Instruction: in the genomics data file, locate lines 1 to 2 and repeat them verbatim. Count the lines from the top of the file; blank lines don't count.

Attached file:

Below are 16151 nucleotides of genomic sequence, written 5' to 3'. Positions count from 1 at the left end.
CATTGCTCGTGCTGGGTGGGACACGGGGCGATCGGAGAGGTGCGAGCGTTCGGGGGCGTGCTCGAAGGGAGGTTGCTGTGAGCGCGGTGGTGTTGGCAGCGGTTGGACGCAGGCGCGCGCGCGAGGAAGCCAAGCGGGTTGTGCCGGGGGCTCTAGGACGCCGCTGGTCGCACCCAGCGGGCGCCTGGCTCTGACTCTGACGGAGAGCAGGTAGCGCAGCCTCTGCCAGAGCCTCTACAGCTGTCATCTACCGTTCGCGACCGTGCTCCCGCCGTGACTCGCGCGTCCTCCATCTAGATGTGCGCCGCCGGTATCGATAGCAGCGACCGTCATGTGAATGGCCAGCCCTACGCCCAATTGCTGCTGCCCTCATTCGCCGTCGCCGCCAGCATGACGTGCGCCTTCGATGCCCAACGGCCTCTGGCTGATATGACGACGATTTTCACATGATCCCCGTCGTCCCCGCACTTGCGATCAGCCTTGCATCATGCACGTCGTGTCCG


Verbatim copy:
Below are 16151 nucleotides of genomic sequence, written 5' to 3'. Positions count from 1 at the left end.
CATTGCTCGTGCTGGGTGGGACACGGGGCGATCGGAGAGGTGCGAGCGTTCGGGGGCGTGCTCGAAGGGAGGTTGCTGTGAGCGCGGTGGTGTTGGCAGCGGTTGGACGCAGGCGCGCGCGCGAGGAAGCCAAGCGGGTTGTGCCGGGGGCTCTAGGACGCCGCTGGTCGCACCCAGCGGGCGCCTGGCTCTGACTCTGACGGAGAGCAGGTAGCGCAGCCTCTGCCAGAGCCTCTACAGCTGTCATCTACCGTTCGCGACCGTGCTCCCGCCGTGACTCGCGCGTCCTCCATCTAGATGTGCGCCGCCGGTATCGATAGCAGCGACCGTCATGTGAATGGCCAGCCCTACGCCCAATTGCTGCTGCCCTCATTCGCCGTCGCCGCCAGCATGACGTGCGCCTTCGATGCCCAACGGCCTCTGGCTGATATGACGACGATTTTCACATGATCCCCGTCGTCCCCGCACTTGCGATCAGCCTTGCATCATGCACGTCGTGTCCG